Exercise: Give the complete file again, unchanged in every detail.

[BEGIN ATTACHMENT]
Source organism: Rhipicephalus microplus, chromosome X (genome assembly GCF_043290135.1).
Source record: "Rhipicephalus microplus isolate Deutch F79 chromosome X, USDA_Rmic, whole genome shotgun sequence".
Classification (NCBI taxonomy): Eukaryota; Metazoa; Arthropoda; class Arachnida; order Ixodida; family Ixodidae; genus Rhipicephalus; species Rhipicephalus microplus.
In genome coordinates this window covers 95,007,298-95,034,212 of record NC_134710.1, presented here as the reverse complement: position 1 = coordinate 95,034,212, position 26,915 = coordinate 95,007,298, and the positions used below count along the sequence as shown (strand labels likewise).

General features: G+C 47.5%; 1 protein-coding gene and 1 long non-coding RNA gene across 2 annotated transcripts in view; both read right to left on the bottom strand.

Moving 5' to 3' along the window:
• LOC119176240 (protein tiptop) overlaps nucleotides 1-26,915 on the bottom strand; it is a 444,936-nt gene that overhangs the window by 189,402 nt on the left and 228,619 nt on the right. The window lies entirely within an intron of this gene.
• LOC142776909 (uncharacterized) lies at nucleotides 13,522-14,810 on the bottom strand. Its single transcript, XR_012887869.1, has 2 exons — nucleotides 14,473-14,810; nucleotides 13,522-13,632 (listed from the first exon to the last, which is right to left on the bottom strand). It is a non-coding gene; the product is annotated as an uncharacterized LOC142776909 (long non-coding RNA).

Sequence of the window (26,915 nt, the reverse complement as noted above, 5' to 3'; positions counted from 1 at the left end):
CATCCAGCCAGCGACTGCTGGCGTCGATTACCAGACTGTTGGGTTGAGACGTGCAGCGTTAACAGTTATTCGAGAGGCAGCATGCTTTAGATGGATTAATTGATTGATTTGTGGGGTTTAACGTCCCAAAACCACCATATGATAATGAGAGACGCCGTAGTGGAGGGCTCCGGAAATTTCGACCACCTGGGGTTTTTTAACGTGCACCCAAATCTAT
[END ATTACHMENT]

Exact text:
Source organism: Rhipicephalus microplus, chromosome X (genome assembly GCF_043290135.1).
Source record: "Rhipicephalus microplus isolate Deutch F79 chromosome X, USDA_Rmic, whole genome shotgun sequence".
Classification (NCBI taxonomy): Eukaryota; Metazoa; Arthropoda; class Arachnida; order Ixodida; family Ixodidae; genus Rhipicephalus; species Rhipicephalus microplus.
In genome coordinates this window covers 95,007,298-95,034,212 of record NC_134710.1, presented here as the reverse complement: position 1 = coordinate 95,034,212, position 26,915 = coordinate 95,007,298, and the positions used below count along the sequence as shown (strand labels likewise).

General features: G+C 47.5%; 1 protein-coding gene and 1 long non-coding RNA gene across 2 annotated transcripts in view; both read right to left on the bottom strand.

Moving 5' to 3' along the window:
• LOC119176240 (protein tiptop) overlaps nucleotides 1-26,915 on the bottom strand; it is a 444,936-nt gene that overhangs the window by 189,402 nt on the left and 228,619 nt on the right. The window lies entirely within an intron of this gene.
• LOC142776909 (uncharacterized) lies at nucleotides 13,522-14,810 on the bottom strand. Its single transcript, XR_012887869.1, has 2 exons — nucleotides 14,473-14,810; nucleotides 13,522-13,632 (listed from the first exon to the last, which is right to left on the bottom strand). It is a non-coding gene; the product is annotated as an uncharacterized LOC142776909 (long non-coding RNA).

Sequence of the window (26,915 nt, the reverse complement as noted above, 5' to 3'; positions counted from 1 at the left end):
CATCCAGCCAGCGACTGCTGGCGTCGATTACCAGACTGTTGGGTTGAGACGTGCAGCGTTAACAGTTATTCGAGAGGCAGCATGCTTTAGATGGATTAATTGATTGATTTGTGGGGTTTAACGTCCCAAAACCACCATATGATAATGAGAGACGCCGTAGTGGAGGGCTCCGGAAATTTCGACCACCTGGGGTTTTTTAACGTGCACCCAAATCTAT